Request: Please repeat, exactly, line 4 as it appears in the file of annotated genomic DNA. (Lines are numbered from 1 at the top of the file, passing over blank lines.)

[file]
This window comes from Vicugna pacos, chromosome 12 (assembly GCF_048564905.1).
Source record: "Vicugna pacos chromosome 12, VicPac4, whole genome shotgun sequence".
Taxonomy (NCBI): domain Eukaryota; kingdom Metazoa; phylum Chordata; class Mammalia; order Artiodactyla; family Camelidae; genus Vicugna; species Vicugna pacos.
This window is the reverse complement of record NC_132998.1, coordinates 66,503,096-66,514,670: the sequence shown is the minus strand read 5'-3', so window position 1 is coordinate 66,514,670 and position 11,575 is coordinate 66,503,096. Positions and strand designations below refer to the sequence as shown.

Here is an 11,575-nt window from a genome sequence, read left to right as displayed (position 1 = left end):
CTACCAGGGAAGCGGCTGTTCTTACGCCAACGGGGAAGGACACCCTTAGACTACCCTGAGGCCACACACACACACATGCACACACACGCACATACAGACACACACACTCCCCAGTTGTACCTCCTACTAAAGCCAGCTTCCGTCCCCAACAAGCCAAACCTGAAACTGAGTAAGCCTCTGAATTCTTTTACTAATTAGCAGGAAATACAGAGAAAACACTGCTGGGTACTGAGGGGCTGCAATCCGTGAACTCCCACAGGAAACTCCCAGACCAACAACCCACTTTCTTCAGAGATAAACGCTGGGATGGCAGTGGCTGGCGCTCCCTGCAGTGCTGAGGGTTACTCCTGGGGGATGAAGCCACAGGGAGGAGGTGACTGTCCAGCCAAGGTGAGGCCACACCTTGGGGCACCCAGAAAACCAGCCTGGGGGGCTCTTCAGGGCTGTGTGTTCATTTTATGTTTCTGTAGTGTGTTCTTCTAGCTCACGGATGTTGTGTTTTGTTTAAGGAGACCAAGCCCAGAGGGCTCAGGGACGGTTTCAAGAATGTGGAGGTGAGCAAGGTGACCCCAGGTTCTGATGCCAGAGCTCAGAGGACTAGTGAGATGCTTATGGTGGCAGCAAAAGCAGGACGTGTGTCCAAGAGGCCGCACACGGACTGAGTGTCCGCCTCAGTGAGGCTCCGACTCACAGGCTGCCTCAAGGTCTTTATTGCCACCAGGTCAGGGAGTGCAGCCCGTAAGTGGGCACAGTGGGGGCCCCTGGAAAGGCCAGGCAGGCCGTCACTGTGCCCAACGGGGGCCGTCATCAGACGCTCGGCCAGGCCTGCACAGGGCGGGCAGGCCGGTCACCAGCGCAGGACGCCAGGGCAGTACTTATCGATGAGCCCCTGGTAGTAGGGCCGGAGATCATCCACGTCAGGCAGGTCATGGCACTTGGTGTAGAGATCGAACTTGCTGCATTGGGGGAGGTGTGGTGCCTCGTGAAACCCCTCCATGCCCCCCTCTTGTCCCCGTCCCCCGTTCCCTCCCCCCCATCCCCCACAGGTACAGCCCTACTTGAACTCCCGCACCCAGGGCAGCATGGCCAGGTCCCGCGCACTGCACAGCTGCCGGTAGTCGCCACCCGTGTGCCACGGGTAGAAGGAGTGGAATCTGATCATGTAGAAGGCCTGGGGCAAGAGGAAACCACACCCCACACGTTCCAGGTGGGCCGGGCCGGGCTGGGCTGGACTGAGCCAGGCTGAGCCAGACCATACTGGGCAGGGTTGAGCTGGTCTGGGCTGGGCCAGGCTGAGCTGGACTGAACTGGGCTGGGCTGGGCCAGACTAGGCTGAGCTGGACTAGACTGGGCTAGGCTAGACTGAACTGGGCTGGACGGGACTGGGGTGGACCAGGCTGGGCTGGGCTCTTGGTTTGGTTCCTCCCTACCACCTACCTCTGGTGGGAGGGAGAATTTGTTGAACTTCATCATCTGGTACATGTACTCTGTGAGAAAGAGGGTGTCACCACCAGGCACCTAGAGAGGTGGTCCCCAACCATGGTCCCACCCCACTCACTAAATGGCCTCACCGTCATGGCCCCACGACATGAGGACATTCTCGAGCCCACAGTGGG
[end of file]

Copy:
This window is the reverse complement of record NC_132998.1, coordinates 66,503,096-66,514,670: the sequence shown is the minus strand read 5'-3', so window position 1 is coordinate 66,514,670 and position 11,575 is coordinate 66,503,096. Positions and strand designations below refer to the sequence as shown.